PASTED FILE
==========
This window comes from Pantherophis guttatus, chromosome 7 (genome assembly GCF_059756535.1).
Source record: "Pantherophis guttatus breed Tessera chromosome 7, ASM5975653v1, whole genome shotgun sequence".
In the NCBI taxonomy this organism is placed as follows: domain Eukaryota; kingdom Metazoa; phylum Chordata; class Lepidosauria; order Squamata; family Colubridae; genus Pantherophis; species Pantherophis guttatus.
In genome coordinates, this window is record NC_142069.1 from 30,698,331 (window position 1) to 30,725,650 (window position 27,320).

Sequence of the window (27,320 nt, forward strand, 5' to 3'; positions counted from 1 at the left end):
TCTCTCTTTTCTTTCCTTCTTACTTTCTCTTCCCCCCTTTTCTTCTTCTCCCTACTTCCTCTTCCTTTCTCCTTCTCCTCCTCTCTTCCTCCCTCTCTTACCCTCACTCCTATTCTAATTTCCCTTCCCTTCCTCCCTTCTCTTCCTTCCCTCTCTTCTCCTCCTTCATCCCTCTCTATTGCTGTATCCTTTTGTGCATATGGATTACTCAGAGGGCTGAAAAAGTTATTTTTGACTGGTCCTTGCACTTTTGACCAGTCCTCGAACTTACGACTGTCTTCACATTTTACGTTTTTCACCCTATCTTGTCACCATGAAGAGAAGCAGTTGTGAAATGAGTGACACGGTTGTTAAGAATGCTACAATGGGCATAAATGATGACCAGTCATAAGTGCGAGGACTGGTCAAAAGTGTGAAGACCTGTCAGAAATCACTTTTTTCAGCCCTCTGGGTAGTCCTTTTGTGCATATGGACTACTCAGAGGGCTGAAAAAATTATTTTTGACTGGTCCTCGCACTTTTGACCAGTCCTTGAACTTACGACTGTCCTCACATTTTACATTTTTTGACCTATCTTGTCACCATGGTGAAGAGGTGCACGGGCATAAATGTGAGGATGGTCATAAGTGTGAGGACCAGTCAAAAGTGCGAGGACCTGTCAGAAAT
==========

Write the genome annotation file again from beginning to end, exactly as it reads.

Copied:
This window comes from Pantherophis guttatus, chromosome 7 (genome assembly GCF_059756535.1).
Source record: "Pantherophis guttatus breed Tessera chromosome 7, ASM5975653v1, whole genome shotgun sequence".
In the NCBI taxonomy this organism is placed as follows: domain Eukaryota; kingdom Metazoa; phylum Chordata; class Lepidosauria; order Squamata; family Colubridae; genus Pantherophis; species Pantherophis guttatus.
In genome coordinates, this window is record NC_142069.1 from 30,698,331 (window position 1) to 30,725,650 (window position 27,320).

Sequence of the window (27,320 nt, forward strand, 5' to 3'; positions counted from 1 at the left end):
TCTCTCTTTTCTTTCCTTCTTACTTTCTCTTCCCCCCTTTTCTTCTTCTCCCTACTTCCTCTTCCTTTCTCCTTCTCCTCCTCTCTTCCTCCCTCTCTTACCCTCACTCCTATTCTAATTTCCCTTCCCTTCCTCCCTTCTCTTCCTTCCCTCTCTTCTCCTCCTTCATCCCTCTCTATTGCTGTATCCTTTTGTGCATATGGATTACTCAGAGGGCTGAAAAAGTTATTTTTGACTGGTCCTTGCACTTTTGACCAGTCCTCGAACTTACGACTGTCTTCACATTTTACGTTTTTCACCCTATCTTGTCACCATGAAGAGAAGCAGTTGTGAAATGAGTGACACGGTTGTTAAGAATGCTACAATGGGCATAAATGATGACCAGTCATAAGTGCGAGGACTGGTCAAAAGTGTGAAGACCTGTCAGAAATCACTTTTTTCAGCCCTCTGGGTAGTCCTTTTGTGCATATGGACTACTCAGAGGGCTGAAAAAATTATTTTTGACTGGTCCTCGCACTTTTGACCAGTCCTTGAACTTACGACTGTCCTCACATTTTACATTTTTTGACCTATCTTGTCACCATGGTGAAGAGGTGCACGGGCATAAATGTGAGGATGGTCATAAGTGTGAGGACCAGTCAAAAGTGCGAGGACCTGTCAGAAAT